What is the Collection System?
The City of Toledo wastewater collection system is the system of pipes and pumps that convey wastewater from homes, businesses, schools and factories to the wastewater treatment plant. Wastewater is considered to be any water that has been used for cleaning, sanitary purposes, food processing and conveying waste. In short, any water that has been used for some purpose and has become “dirty”. The collection system components include five sewer lift stations, approximately 113,000 linear feet of sewer collection pipe, 7,600 linear feet of force-main piping, and 575 manholes.
Toledo’s collection system is comprised of a network of sewer pipes and pumps. The majority of the wastewater flow is gravity; meaning that the wastewater flows downhill until it either reaches the wastewater plant or a pump station. Wastewater that flows to a pump station is then pumped to another pump station or the plant. Pipes that convey flow by gravity are called gravity mains and pipes that convey pumped wastewater are called force mains. Wastewater flows from a residence in a small pipe called a lateral. The lateral is connected to a larger pipe called a sewer main. Sometimes the sewer main is connected to a larger sewer main. These mains are all gravity mains and eventually empty into a pump station or the wastewater treatment plant. Wastewater travels from the pump station via force mains to the plant or to another pump station and then to the plant. If you looked at a map of the sewer system you would see a system much like a river system with small streams joining larger streams, those streams joining even larger streams and rivers and eventually ending at a lake or the ocean.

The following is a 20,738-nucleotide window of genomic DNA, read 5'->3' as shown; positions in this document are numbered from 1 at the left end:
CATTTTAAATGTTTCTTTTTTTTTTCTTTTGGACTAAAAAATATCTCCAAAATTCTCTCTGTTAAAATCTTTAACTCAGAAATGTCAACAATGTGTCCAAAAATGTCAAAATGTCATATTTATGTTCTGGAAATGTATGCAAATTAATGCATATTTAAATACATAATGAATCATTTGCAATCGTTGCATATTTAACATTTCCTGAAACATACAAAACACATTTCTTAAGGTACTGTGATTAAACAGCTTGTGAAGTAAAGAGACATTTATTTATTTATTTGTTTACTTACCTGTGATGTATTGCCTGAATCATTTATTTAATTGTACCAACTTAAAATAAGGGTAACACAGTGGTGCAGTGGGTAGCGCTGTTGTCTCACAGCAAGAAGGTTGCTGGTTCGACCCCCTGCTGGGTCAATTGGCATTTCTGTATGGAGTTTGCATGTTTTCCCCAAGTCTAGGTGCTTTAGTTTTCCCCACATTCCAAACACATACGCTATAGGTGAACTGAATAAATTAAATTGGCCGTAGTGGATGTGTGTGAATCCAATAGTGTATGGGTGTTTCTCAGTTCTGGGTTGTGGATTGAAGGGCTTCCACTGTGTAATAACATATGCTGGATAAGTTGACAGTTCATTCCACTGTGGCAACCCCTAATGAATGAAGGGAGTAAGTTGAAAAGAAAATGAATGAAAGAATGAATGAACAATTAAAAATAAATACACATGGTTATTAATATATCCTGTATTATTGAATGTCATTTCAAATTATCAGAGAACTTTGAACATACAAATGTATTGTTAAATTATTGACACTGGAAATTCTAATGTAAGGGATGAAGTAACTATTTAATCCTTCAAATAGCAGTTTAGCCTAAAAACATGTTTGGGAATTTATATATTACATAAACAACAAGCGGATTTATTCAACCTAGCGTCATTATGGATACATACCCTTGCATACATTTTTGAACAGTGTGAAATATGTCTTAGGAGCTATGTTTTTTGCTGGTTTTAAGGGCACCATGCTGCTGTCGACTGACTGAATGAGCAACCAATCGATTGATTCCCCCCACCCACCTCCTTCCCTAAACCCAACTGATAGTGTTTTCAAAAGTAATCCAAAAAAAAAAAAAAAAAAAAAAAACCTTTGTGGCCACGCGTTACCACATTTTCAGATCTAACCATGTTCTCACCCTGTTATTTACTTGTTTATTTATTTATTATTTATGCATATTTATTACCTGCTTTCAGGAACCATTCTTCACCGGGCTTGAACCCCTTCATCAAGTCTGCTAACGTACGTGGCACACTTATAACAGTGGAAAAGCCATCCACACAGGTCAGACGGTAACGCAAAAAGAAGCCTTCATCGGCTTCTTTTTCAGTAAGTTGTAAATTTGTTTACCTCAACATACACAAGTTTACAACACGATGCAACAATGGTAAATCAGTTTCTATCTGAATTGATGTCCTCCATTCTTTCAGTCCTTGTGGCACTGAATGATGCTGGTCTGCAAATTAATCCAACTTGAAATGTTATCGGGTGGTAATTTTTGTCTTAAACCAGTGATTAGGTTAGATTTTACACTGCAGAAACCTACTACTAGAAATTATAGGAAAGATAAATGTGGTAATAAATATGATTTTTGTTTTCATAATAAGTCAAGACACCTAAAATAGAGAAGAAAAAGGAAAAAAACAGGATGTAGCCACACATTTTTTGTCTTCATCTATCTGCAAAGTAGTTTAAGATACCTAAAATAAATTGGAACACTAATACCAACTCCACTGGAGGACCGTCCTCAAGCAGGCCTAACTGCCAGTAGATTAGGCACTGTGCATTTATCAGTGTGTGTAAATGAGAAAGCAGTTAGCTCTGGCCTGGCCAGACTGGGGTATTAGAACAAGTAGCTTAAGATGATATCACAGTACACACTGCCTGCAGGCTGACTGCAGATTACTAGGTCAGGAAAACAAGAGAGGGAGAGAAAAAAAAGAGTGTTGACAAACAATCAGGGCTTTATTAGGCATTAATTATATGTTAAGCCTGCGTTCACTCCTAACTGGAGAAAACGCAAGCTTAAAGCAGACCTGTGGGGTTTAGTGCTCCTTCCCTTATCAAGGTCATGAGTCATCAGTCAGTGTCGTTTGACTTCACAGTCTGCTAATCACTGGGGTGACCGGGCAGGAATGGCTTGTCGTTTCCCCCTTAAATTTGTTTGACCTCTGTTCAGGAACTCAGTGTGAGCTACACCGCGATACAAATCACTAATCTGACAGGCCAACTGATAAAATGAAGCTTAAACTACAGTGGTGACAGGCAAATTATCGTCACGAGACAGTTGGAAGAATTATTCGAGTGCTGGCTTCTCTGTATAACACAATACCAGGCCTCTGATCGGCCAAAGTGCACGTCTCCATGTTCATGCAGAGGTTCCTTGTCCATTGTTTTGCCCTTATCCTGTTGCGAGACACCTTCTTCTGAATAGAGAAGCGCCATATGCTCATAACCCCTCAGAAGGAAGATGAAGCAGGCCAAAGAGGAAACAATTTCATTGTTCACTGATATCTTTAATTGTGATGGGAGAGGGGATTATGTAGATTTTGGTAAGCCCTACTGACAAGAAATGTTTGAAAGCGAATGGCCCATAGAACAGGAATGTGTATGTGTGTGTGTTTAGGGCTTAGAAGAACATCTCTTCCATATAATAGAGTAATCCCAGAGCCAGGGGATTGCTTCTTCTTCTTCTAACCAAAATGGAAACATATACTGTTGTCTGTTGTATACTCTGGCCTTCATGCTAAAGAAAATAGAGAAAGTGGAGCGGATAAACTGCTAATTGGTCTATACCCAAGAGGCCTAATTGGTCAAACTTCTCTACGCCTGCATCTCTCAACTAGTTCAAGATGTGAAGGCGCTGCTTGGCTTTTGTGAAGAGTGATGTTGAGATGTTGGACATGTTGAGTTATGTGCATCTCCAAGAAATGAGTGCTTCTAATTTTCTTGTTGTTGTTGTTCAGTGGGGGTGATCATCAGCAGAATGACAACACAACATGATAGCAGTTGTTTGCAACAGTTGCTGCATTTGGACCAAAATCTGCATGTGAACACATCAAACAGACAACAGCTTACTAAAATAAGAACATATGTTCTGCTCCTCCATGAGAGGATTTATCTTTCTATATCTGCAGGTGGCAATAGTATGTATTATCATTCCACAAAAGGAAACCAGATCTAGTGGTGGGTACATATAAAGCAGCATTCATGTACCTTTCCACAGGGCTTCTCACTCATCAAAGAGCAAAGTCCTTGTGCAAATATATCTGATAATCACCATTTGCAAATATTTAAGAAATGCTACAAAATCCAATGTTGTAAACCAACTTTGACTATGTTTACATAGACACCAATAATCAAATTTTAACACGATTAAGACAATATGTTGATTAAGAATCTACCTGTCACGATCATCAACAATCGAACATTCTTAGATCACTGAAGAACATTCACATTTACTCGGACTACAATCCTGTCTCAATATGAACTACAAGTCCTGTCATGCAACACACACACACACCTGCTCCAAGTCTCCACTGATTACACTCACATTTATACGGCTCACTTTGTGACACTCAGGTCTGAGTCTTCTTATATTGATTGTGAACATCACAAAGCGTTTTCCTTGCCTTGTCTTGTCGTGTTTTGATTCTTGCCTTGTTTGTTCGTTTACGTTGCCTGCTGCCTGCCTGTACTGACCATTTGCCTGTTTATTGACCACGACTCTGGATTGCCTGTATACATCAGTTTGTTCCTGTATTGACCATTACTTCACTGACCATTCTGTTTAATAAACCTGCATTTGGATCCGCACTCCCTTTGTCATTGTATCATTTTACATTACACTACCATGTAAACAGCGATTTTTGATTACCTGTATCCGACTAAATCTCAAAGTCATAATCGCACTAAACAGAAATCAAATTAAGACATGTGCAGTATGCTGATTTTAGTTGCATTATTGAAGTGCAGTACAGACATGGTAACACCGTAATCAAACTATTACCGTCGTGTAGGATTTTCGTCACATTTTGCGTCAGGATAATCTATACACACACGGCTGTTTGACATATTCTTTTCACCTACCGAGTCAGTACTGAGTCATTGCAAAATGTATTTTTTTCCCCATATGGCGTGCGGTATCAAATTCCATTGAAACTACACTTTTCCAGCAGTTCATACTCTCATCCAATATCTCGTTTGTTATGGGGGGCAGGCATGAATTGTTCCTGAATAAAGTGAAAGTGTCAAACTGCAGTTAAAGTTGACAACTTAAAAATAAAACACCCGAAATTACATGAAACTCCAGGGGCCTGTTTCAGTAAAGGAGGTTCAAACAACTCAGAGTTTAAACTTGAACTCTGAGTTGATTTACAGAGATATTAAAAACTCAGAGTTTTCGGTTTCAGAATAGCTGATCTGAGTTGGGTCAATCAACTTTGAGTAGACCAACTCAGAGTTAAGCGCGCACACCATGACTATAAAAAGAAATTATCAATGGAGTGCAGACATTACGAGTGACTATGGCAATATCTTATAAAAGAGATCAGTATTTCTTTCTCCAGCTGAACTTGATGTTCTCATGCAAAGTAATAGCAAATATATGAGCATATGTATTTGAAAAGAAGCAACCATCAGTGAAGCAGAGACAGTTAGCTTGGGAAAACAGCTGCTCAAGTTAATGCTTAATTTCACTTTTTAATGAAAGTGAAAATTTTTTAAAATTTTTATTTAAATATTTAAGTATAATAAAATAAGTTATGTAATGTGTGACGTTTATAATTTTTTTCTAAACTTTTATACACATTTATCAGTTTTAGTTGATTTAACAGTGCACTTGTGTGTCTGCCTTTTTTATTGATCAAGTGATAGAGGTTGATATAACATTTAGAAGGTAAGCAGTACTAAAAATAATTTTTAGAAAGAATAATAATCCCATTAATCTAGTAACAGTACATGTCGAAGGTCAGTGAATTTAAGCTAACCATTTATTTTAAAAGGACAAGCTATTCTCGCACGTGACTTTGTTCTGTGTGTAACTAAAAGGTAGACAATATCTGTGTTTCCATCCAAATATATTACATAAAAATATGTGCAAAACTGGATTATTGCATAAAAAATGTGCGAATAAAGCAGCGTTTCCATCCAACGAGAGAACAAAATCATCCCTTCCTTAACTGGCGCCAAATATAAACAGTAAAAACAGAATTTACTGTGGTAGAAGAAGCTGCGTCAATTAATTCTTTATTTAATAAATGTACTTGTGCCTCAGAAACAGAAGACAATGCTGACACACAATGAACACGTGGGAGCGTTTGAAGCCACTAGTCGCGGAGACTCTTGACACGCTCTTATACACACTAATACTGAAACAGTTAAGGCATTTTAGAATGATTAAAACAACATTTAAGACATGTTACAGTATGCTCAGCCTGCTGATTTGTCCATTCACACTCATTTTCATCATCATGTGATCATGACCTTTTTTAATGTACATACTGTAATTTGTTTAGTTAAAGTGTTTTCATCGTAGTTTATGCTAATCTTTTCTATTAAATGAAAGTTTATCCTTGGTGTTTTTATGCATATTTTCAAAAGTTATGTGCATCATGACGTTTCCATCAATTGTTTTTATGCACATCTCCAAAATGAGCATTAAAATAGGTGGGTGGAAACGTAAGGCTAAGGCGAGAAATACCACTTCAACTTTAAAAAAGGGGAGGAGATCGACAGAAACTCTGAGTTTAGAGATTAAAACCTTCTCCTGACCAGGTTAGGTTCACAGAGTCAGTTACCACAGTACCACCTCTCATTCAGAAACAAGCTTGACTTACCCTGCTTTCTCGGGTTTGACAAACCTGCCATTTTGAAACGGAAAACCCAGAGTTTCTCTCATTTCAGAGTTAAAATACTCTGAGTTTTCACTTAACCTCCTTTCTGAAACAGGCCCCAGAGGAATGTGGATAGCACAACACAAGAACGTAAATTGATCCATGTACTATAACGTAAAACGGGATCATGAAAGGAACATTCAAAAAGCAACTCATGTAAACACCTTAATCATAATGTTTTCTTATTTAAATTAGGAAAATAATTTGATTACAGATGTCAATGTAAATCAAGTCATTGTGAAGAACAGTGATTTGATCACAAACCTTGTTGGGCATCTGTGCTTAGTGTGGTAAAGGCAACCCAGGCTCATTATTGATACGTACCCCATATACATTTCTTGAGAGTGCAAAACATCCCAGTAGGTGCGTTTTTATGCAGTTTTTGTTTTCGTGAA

The wastewater collection system’s piping ranges in size from 4-inch to 18-inch, consisting of various materials including vitrified clay, terracotta, asbestos concrete, ductile iron and poly vinyl chloride (PVC). Due to the age of some materials in various stages of fatigue, ground water and surface water is often entering the collection system, causing higher than average flows at the WWTP beyond the capacity the facility is built for, thereby causing potential for the plant facility to bypass untreated wastewater to local waterways. This unwanted groundwater and surface water is known as “Inflow & Infiltration” and is often referred to as “I/I”.